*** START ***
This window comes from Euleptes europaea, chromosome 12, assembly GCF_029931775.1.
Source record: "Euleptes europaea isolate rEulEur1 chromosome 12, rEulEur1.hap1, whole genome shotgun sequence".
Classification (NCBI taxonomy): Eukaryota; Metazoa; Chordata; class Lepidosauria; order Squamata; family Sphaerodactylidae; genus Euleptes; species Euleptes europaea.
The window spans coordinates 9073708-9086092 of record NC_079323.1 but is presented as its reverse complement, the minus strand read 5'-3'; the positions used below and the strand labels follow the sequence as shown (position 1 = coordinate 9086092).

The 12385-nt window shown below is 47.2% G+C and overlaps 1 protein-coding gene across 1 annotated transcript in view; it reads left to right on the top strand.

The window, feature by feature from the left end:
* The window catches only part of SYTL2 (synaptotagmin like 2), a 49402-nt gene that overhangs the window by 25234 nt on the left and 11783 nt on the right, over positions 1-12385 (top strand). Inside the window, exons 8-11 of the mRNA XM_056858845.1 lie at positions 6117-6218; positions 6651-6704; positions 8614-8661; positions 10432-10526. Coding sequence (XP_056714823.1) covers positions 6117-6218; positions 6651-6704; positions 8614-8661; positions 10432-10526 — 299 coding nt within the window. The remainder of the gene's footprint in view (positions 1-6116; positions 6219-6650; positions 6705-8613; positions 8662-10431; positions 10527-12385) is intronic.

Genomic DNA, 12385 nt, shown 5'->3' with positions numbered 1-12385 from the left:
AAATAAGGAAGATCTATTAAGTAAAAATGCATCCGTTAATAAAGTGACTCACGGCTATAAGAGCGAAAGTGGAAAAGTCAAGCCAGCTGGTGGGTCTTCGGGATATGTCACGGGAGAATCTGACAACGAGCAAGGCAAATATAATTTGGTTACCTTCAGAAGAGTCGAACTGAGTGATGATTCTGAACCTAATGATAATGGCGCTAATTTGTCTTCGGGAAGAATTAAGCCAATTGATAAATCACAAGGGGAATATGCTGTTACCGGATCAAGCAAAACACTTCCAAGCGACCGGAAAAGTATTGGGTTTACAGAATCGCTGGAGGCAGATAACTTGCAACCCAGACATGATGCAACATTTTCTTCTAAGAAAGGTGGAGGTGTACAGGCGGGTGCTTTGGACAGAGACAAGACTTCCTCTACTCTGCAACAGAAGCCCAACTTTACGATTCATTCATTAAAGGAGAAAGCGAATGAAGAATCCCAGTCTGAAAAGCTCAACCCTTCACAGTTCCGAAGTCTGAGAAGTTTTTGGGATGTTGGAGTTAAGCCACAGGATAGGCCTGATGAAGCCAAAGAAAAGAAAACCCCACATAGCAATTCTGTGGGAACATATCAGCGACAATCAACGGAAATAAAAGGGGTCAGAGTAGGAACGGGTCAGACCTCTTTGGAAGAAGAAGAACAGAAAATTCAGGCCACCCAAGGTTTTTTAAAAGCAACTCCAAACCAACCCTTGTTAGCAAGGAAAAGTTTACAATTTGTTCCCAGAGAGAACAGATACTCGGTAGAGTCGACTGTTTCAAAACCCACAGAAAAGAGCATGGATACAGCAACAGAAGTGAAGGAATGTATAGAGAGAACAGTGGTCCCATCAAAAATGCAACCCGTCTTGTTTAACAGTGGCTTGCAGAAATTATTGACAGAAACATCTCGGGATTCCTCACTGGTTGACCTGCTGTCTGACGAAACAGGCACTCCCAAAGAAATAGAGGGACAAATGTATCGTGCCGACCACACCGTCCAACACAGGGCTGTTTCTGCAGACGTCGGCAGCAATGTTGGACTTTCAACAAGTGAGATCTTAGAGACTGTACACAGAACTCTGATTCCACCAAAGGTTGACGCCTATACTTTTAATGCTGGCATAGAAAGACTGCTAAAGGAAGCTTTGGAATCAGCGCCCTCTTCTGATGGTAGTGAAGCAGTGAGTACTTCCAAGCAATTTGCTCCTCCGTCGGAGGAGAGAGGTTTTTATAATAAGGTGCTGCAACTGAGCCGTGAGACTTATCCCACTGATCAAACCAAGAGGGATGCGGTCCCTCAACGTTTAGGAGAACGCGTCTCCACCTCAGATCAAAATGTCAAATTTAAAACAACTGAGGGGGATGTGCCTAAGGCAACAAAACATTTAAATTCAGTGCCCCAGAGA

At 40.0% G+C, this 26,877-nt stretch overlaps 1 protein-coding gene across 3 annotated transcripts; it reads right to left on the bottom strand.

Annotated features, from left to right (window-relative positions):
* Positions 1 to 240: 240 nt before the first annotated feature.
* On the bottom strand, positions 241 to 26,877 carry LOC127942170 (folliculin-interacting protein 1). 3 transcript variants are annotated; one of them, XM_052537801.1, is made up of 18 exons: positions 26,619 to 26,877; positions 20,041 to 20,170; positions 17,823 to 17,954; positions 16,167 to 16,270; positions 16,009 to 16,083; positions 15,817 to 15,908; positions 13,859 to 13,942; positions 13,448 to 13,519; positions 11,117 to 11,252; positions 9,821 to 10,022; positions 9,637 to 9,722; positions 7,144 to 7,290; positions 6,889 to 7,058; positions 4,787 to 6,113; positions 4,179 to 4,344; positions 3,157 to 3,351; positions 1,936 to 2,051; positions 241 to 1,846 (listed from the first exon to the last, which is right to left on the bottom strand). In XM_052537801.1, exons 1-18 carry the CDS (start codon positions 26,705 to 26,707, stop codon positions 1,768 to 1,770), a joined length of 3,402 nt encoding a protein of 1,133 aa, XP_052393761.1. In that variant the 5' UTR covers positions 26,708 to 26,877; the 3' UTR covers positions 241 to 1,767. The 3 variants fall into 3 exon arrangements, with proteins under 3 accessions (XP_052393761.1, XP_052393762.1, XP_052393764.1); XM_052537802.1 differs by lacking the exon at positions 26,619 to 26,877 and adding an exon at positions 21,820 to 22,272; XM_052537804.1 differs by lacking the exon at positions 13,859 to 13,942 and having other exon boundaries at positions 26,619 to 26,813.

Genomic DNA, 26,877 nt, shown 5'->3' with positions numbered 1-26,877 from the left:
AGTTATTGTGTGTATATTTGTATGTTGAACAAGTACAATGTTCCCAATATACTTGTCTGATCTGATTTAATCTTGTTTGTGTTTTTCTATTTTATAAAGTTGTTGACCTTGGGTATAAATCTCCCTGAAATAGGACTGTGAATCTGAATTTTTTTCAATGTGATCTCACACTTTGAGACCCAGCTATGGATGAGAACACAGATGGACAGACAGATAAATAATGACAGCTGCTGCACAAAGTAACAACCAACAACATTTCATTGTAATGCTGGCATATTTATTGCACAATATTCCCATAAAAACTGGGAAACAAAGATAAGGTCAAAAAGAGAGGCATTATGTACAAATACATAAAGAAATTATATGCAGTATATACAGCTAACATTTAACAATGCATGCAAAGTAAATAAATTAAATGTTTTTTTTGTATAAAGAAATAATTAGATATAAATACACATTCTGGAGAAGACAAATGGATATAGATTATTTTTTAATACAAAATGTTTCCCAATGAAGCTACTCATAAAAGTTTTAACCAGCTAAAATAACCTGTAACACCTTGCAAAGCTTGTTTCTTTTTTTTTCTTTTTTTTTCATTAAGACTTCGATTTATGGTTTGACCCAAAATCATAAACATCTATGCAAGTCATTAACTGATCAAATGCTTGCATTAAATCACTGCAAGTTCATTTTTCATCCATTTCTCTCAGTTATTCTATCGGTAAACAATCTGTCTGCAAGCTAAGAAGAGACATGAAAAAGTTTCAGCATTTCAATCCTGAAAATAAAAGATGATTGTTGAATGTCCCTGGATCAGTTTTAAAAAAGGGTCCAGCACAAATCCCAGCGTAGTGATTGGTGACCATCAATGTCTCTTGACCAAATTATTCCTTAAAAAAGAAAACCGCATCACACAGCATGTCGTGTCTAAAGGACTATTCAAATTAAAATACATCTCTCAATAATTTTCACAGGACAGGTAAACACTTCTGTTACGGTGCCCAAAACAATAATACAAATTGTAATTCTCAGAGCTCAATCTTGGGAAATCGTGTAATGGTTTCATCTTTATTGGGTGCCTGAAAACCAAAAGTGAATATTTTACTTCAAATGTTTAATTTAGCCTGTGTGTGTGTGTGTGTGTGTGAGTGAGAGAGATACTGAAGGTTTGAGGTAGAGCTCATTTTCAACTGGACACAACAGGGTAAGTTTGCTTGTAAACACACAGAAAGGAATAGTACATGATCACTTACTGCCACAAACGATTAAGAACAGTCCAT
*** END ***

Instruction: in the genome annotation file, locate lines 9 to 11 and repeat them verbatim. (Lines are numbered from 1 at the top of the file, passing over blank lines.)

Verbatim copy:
AAATAAGGAAGATCTATTAAGTAAAAATGCATCCGTTAATAAAGTGACTCACGGCTATAAGAGCGAAAGTGGAAAAGTCAAGCCAGCTGGTGGGTCTTCGGGATATGTCACGGGAGAATCTGACAACGAGCAAGGCAAATATAATTTGGTTACCTTCAGAAGAGTCGAACTGAGTGATGATTCTGAACCTAATGATAATGGCGCTAATTTGTCTTCGGGAAGAATTAAGCCAATTGATAAATCACAAGGGGAATATGCTGTTACCGGATCAAGCAAAACACTTCCAAGCGACCGGAAAAGTATTGGGTTTACAGAATCGCTGGAGGCAGATAACTTGCAACCCAGACATGATGCAACATTTTCTTCTAAGAAAGGTGGAGGTGTACAGGCGGGTGCTTTGGACAGAGACAAGACTTCCTCTACTCTGCAACAGAAGCCCAACTTTACGATTCATTCATTAAAGGAGAAAGCGAATGAAGAATCCCAGTCTGAAAAGCTCAACCCTTCACAGTTCCGAAGTCTGAGAAGTTTTTGGGATGTTGGAGTTAAGCCACAGGATAGGCCTGATGAAGCCAAAGAAAAGAAAACCCCACATAGCAATTCTGTGGGAACATATCAGCGACAATCAACGGAAATAAAAGGGGTCAGAGTAGGAACGGGTCAGACCTCTTTGGAAGAAGAAGAACAGAAAATTCAGGCCACCCAAGGTTTTTTAAAAGCAACTCCAAACCAACCCTTGTTAGCAAGGAAAAGTTTACAATTTGTTCCCAGAGAGAACAGATACTCGGTAGAGTCGACTGTTTCAAAACCCACAGAAAAGAGCATGGATACAGCAACAGAAGTGAAGGAATGTATAGAGAGAACAGTGGTCCCATCAAAAATGCAACCCGTCTTGTTTAACAGTGGCTTGCAGAAATTATTGACAGAAACATCTCGGGATTCCTCACTGGTTGACCTGCTGTCTGACGAAACAGGCACTCCCAAAGAAATAGAGGGACAAATGTATCGTGCCGACCACACCGTCCAACACAGGGCTGTTTCTGCAGACGTCGGCAGCAATGTTGGACTTTCAACAAGTGAGATCTTAGAGACTGTACACAGAACTCTGATTCCACCAAAGGTTGACGCCTATACTTTTAATGCTGGCATAGAAAGACTGCTAAAGGAAGCTTTGGAATCAGCGCCCTCTTCTGATGGTAGTGAAGCAGTGAGTACTTCCAAGCAATTTGCTCCTCCGTCGGAGGAGAGAGGTTTTTATAATAAGGTGCTGCAACTGAGCCGTGAGACTTATCCCACTGATCAAACCAAGAGGGATGCGGTCCCTCAACGTTTAGGAGAACGCGTCTCCACCTCAGATCAAAATGTCAAATTTAAAACAACTGAGGGGGATGTGCCTAAGGCAACAAAACATTTAAATTCAGTGCCCCAGAGA

At 40.0% G+C, this 26,877-nt stretch overlaps 1 protein-coding gene across 3 annotated transcripts; it reads right to left on the bottom strand.

Annotated features, from left to right (window-relative positions):